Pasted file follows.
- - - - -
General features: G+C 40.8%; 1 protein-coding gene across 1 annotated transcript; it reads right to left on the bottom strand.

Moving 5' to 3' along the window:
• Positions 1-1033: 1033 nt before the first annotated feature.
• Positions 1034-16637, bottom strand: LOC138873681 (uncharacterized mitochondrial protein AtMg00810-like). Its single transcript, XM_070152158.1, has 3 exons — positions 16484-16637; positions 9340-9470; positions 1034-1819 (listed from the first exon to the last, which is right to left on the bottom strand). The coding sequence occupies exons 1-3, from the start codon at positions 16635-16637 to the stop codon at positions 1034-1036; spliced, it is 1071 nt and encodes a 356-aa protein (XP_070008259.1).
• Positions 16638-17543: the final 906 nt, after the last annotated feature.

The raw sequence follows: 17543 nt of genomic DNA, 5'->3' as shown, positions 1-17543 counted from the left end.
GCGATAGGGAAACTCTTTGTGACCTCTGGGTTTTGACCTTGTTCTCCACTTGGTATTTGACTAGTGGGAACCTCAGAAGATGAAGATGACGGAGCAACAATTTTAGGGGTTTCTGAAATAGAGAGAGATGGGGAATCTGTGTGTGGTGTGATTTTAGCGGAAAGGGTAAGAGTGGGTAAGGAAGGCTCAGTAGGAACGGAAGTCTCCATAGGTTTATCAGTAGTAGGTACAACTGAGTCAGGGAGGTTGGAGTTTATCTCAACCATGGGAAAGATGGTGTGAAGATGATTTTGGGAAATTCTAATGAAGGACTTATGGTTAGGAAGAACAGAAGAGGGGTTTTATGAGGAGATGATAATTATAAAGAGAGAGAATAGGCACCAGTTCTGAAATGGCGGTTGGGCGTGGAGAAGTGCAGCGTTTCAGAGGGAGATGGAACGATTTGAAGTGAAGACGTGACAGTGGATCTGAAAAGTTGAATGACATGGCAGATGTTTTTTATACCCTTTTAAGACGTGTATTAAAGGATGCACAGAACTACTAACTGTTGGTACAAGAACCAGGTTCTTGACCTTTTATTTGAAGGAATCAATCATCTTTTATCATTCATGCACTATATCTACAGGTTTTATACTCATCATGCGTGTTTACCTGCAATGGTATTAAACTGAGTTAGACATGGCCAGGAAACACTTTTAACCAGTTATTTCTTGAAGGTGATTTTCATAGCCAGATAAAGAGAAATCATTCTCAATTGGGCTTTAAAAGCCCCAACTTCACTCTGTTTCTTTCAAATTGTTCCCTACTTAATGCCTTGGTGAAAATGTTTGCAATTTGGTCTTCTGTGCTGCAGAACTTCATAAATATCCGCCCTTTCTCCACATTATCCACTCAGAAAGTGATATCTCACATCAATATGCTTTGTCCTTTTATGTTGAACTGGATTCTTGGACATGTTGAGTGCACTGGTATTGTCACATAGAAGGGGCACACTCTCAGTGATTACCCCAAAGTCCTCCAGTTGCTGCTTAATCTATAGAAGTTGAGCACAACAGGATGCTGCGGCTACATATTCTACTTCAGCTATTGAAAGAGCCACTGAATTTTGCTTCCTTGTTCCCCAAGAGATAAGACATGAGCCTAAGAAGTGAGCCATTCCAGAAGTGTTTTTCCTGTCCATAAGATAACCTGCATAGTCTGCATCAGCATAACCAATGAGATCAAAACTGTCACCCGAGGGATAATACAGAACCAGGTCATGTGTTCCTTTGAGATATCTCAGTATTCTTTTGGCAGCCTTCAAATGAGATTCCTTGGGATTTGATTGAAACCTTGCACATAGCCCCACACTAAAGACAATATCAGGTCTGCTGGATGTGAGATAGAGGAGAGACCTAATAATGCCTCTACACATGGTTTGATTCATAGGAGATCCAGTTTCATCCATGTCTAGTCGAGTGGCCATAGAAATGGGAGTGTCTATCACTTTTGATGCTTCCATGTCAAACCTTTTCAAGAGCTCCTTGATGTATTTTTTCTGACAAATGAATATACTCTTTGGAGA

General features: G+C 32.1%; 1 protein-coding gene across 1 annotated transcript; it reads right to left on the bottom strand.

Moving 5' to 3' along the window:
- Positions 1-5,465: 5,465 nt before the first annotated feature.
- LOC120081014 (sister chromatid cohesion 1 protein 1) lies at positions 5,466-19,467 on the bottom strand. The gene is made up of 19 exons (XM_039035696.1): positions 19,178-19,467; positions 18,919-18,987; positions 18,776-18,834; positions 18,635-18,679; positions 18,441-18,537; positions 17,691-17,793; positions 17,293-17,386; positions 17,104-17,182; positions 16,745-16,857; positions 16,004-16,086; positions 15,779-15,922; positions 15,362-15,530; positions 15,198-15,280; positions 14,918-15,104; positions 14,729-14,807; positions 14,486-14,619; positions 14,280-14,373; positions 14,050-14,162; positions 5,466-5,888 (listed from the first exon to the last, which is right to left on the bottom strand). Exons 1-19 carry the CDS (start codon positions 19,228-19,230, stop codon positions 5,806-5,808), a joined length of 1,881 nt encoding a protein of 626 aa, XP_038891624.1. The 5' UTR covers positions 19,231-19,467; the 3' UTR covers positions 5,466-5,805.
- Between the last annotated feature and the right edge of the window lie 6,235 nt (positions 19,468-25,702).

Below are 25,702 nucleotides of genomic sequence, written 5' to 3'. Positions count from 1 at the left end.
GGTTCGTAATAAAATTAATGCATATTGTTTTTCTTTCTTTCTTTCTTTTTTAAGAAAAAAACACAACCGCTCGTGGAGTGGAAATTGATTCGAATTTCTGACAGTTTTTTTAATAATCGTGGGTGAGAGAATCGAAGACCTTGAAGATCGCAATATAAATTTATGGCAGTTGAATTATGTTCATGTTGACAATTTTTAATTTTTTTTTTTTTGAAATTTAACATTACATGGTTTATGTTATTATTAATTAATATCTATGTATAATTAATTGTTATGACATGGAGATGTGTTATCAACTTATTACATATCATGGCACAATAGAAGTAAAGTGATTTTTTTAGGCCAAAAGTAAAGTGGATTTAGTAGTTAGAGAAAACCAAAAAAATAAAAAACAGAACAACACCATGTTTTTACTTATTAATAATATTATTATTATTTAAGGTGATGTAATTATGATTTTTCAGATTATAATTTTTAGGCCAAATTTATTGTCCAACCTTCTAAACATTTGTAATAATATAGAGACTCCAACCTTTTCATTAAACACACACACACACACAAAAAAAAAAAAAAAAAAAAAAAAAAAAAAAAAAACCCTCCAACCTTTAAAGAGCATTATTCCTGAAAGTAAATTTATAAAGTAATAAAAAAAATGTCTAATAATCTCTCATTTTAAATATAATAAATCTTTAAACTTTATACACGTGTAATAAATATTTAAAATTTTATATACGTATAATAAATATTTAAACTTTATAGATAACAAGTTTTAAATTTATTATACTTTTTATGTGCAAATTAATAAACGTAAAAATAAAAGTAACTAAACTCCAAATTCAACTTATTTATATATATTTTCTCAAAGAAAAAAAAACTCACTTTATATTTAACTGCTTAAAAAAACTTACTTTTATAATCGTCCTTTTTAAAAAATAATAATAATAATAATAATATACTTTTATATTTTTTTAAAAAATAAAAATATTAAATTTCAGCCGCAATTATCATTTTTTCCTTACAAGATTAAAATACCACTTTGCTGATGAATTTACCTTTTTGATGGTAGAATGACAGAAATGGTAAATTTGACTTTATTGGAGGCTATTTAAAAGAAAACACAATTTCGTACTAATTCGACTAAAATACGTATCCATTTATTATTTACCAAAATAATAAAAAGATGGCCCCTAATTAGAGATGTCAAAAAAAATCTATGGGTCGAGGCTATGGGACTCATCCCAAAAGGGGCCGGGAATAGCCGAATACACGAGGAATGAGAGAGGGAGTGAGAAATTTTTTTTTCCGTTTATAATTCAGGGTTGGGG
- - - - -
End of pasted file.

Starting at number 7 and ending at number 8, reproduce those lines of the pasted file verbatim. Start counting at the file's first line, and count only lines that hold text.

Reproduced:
GCGATAGGGAAACTCTTTGTGACCTCTGGGTTTTGACCTTGTTCTCCACTTGGTATTTGACTAGTGGGAACCTCAGAAGATGAAGATGACGGAGCAACAATTTTAGGGGTTTCTGAAATAGAGAGAGATGGGGAATCTGTGTGTGGTGTGATTTTAGCGGAAAGGGTAAGAGTGGGTAAGGAAGGCTCAGTAGGAACGGAAGTCTCCATAGGTTTATCAGTAGTAGGTACAACTGAGTCAGGGAGGTTGGAGTTTATCTCAACCATGGGAAAGATGGTGTGAAGATGATTTTGGGAAATTCTAATGAAGGACTTATGGTTAGGAAGAACAGAAGAGGGGTTTTATGAGGAGATGATAATTATAAAGAGAGAGAATAGGCACCAGTTCTGAAATGGCGGTTGGGCGTGGAGAAGTGCAGCGTTTCAGAGGGAGATGGAACGATTTGAAGTGAAGACGTGACAGTGGATCTGAAAAGTTGAATGACATGGCAGATGTTTTTTATACCCTTTTAAGACGTGTATTAAAGGATGCACAGAACTACTAACTGTTGGTACAAGAACCAGGTTCTTGACCTTTTATTTGAAGGAATCAATCATCTTTTATCATTCATGCACTATATCTACAGGTTTTATACTCATCATGCGTGTTTACCTGCAATGGTATTAAACTGAGTTAGACATGGCCAGGAAACACTTTTAACCAGTTATTTCTTGAAGGTGATTTTCATAGCCAGATAAAGAGAAATCATTCTCAATTGGGCTTTAAAAGCCCCAACTTCACTCTGTTTCTTTCAAATTGTTCCCTACTTAATGCCTTGGTGAAAATGTTTGCAATTTGGTCTTCTGTGCTGCAGAACTTCATAAATATCCGCCCTTTCTCCACATTATCCACTCAGAAAGTGATATCTCACATCAATATGCTTTGTCCTTTTATGTTGAACTGGATTCTTGGACATGTTGAGTGCACTGGTATTGTCACATAGAAGGGGCACACTCTCAGTGATTACCCCAAAGTCCTCCAGTTGCTGCTTAATCTATAGAAGTTGAGCACAACAGGATGCTGCGGCTACATATTCTACTTCAGCTATTGAAAGAGCCACTGAATTTTGCTTCCTTGTTCCCCAAGAGATAAGACATGAGCCTAAGAAGTGAGCCATTCCAGAAGTGTTTTTCCTGTCCATAAGATAACCTGCATAGTCTGCATCAGCATAACCAATGAGATCAAAACTGTCACCCGAGGGATAATACAGAACCAGGTCATGTGTTCCTTTGAGATATCTCAGTATTCTTTTGGCAGCCTTCAAATGAGATTCCTTGGGATTTGATTGAAACCTTGCACATAGCCCCACACTAAAGACAATATCAGGTCTGCTGGATGTGAGATAGAGGAGAGACCTAATAATGCCTCTACACATGGTTTGATTCATAGGAGATCCAGTTTCATCCATGTCTAGTCGAGTGGCCATAGAAATGGGAGTGTCTATCACTTTTGATGCTTCCATGTCAAACCTTTTCAAGAGCTCCTTGATGTATTTTTTCTGACAAATGAATATACTCTTTGGAGA

General features: G+C 32.1%; 1 protein-coding gene across 1 annotated transcript; it reads right to left on the bottom strand.